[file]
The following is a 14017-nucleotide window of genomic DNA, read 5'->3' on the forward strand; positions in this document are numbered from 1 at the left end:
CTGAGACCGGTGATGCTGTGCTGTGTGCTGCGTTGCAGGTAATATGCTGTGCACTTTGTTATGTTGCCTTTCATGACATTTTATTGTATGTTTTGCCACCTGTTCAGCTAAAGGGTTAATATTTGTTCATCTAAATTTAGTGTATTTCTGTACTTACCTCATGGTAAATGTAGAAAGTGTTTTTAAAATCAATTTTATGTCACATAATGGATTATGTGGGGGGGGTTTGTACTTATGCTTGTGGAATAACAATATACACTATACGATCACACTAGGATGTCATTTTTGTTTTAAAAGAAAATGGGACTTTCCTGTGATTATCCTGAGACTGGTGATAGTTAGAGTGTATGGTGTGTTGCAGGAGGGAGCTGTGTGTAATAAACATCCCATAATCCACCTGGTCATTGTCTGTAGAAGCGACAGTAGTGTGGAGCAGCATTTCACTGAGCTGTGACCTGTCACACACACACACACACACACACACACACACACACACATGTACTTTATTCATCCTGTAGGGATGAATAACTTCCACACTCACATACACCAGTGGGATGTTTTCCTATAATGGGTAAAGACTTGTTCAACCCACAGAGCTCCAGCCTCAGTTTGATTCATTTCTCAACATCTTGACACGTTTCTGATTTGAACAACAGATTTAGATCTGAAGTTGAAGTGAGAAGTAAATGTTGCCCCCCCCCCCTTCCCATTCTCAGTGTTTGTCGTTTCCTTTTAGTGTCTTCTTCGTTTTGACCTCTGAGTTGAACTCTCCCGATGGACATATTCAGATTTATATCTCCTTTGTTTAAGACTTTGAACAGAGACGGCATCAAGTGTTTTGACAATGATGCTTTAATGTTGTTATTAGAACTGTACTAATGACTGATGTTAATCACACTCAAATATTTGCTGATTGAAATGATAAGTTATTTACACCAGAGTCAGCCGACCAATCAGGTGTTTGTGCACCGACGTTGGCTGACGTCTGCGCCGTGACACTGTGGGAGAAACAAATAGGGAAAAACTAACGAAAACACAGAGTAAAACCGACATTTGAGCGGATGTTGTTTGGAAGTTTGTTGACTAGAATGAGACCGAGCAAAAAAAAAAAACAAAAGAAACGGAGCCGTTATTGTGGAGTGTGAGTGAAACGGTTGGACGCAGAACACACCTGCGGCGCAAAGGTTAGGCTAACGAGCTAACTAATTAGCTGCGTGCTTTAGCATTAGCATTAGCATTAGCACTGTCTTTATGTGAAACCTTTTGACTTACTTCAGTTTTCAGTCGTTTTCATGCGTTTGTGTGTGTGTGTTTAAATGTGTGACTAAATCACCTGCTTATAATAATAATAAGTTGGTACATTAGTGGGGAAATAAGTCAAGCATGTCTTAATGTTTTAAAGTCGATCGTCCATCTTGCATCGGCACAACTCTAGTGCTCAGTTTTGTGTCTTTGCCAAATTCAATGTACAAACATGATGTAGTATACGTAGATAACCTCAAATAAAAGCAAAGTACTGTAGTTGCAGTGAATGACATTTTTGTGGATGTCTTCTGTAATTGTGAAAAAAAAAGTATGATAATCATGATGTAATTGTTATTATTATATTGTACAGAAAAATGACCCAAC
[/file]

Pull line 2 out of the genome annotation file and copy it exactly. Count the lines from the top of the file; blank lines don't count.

CTGAGACCGGTGATGCTGTGCTGTGTGCTGCGTTGCAGGTAATATGCTGTGCACTTTGTTATGTTGCCTTTCATGACATTTTATTGTATGTTTTGCCACCTGTTCAGCTAAAGGGTTAATATTTGTTCATCTAAATTTAGTGTATTTCTGTACTTACCTCATGGTAAATGTAGAAAGTGTTTTTAAAATCAATTTTATGTCACATAATGGATTATGTGGGGGGGGTTTGTACTTATGCTTGTGGAATAACAATATACACTATACGATCACACTAGGATGTCATTTTTGTTTTAAAAGAAAATGGGACTTTCCTGTGATTATCCTGAGACTGGTGATAGTTAGAGTGTATGGTGTGTTGCAGGAGGGAGCTGTGTGTAATAAACATCCCATAATCCACCTGGTCATTGTCTGTAGAAGCGACAGTAGTGTGGAGCAGCATTTCACTGAGCTGTGACCTGTCACACACACACACACACACACACACACACACACACACATGTACTTTATTCATCCTGTAGGGATGAATAACTTCCACACTCACATACACCAGTGGGATGTTTTCCTATAATGGGTAAAGACTTGTTCAACCCACAGAGCTCCAGCCTCAGTTTGATTCATTTCTCAACATCTTGACACGTTTCTGATTTGAACAACAGATTTAGATCTGAAGTTGAAGTGAGAAGTAAATGTTGCCCCCCCCCCCTTCCCATTCTCAGTGTTTGTCGTTTCCTTTTAGTGTCTTCTTCGTTTTGACCTCTGAGTTGAACTCTCCCGATGGACATATTCAGATTTATATCTCCTTTGTTTAAGACTTTGAACAGAGACGGCATCAAGTGTTTTGACAATGATGCTTTAATGTTGTTATTAGAACTGTACTAATGACTGATGTTAATCACACTCAAATATTTGCTGATTGAAATGATAAGTTATTTACACCAGAGTCAGCCGACCAATCAGGTGTTTGTGCACCGACGTTGGCTGACGTCTGCGCCGTGACACTGTGGGAGAAACAAATAGGGAAAAACTAACGAAAACACAGAGTAAAACCGACATTTGAGCGGATGTTGTTTGGAAGTTTGTTGACTAGAATGAGACCGAGCAAAAAAAAAAAACAAAAGAAACGGAGCCGTTATTGTGGAGTGTGAGTGAAACGGTTGGACGCAGAACACACCTGCGGCGCAAAGGTTAGGCTAACGAGCTAACTAATTAGCTGCGTGCTTTAGCATTAGCATTAGCATTAGCACTGTCTTTATGTGAAACCTTTTGACTTACTTCAGTTTTCAGTCGTTTTCATGCGTTTGTGTGTGTGTGTTTAAATGTGTGACTAAATCACCTGCTTATAATAATAATAAGTTGGTACATTAGTGGGGAAATAAGTCAAGCATGTCTTAATGTTTTAAAGTCGATCGTCCATCTTGCATCGGCACAACTCTAGTGCTCAGTTTTGTGTCTTTGCCAAATTCAATGTACAAACATGATGTAGTATACGTAGATAACCTCAAATAAAAGCAAAGTACTGTAGTTGCAGTGAATGACATTTTTGTGGATGTCTTCTGTAATTGTGAAAAAAAAAGTATGATAATCATGATGTAATTGTTATTATTATATTGTACAGAAAAATGACCCAAC